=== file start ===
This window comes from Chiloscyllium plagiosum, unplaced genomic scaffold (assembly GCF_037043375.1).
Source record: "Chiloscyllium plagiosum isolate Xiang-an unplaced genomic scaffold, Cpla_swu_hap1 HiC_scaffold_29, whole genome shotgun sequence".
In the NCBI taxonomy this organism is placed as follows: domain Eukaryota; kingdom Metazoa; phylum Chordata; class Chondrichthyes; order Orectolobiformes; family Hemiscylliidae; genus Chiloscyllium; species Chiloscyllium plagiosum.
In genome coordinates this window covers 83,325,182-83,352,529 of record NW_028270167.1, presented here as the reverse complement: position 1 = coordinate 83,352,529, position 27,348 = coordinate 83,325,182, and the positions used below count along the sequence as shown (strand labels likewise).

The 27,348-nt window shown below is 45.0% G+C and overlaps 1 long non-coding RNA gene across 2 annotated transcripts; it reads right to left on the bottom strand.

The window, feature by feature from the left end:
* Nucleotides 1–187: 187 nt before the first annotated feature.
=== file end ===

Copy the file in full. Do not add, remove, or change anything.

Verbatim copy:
This window comes from Chiloscyllium plagiosum, unplaced genomic scaffold (assembly GCF_037043375.1).
Source record: "Chiloscyllium plagiosum isolate Xiang-an unplaced genomic scaffold, Cpla_swu_hap1 HiC_scaffold_29, whole genome shotgun sequence".
In the NCBI taxonomy this organism is placed as follows: domain Eukaryota; kingdom Metazoa; phylum Chordata; class Chondrichthyes; order Orectolobiformes; family Hemiscylliidae; genus Chiloscyllium; species Chiloscyllium plagiosum.
In genome coordinates this window covers 83,325,182-83,352,529 of record NW_028270167.1, presented here as the reverse complement: position 1 = coordinate 83,352,529, position 27,348 = coordinate 83,325,182, and the positions used below count along the sequence as shown (strand labels likewise).

The 27,348-nt window shown below is 45.0% G+C and overlaps 1 long non-coding RNA gene across 2 annotated transcripts; it reads right to left on the bottom strand.

The window, feature by feature from the left end:
* Nucleotides 1–187: 187 nt before the first annotated feature.